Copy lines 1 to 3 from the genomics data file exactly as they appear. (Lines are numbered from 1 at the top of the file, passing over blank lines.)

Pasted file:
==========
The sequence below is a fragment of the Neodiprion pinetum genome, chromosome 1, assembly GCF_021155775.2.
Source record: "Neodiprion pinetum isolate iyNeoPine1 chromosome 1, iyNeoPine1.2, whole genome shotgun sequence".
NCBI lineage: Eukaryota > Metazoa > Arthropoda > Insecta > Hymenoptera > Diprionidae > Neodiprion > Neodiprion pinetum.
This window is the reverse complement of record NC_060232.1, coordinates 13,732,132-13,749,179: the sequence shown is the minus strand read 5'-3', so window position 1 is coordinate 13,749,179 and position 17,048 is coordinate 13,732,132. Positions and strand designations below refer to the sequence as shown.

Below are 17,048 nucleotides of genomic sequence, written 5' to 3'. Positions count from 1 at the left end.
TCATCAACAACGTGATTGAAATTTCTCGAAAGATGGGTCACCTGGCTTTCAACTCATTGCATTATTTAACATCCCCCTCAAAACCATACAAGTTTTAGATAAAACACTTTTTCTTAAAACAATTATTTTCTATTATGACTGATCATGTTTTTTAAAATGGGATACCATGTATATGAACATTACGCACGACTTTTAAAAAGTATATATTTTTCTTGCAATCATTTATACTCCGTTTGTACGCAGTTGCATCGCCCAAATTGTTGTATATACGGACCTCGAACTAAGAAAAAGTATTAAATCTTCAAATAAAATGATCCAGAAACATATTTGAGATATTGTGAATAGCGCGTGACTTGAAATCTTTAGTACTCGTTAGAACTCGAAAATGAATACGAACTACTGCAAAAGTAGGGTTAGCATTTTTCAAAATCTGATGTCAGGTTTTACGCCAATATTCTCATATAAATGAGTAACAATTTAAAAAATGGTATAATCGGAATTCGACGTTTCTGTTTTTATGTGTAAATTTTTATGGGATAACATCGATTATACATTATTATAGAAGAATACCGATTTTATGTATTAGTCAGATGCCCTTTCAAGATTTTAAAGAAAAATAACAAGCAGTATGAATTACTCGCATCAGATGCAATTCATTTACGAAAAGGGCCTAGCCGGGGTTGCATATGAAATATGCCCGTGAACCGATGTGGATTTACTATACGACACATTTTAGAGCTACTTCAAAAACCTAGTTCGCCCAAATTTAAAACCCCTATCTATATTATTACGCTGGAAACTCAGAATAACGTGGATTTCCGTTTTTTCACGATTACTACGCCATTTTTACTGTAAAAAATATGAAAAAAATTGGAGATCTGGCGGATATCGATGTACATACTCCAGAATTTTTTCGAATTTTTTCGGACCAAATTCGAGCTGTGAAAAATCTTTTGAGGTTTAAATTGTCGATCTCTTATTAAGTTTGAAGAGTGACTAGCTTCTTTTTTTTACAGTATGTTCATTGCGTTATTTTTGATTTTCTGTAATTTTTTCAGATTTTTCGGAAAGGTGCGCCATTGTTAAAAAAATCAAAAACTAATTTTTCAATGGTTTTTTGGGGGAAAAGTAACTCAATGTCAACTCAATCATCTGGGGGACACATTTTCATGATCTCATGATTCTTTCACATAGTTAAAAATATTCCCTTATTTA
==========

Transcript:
The sequence below is a fragment of the Neodiprion pinetum genome, chromosome 1, assembly GCF_021155775.2.
Source record: "Neodiprion pinetum isolate iyNeoPine1 chromosome 1, iyNeoPine1.2, whole genome shotgun sequence".
NCBI lineage: Eukaryota > Metazoa > Arthropoda > Insecta > Hymenoptera > Diprionidae > Neodiprion > Neodiprion pinetum.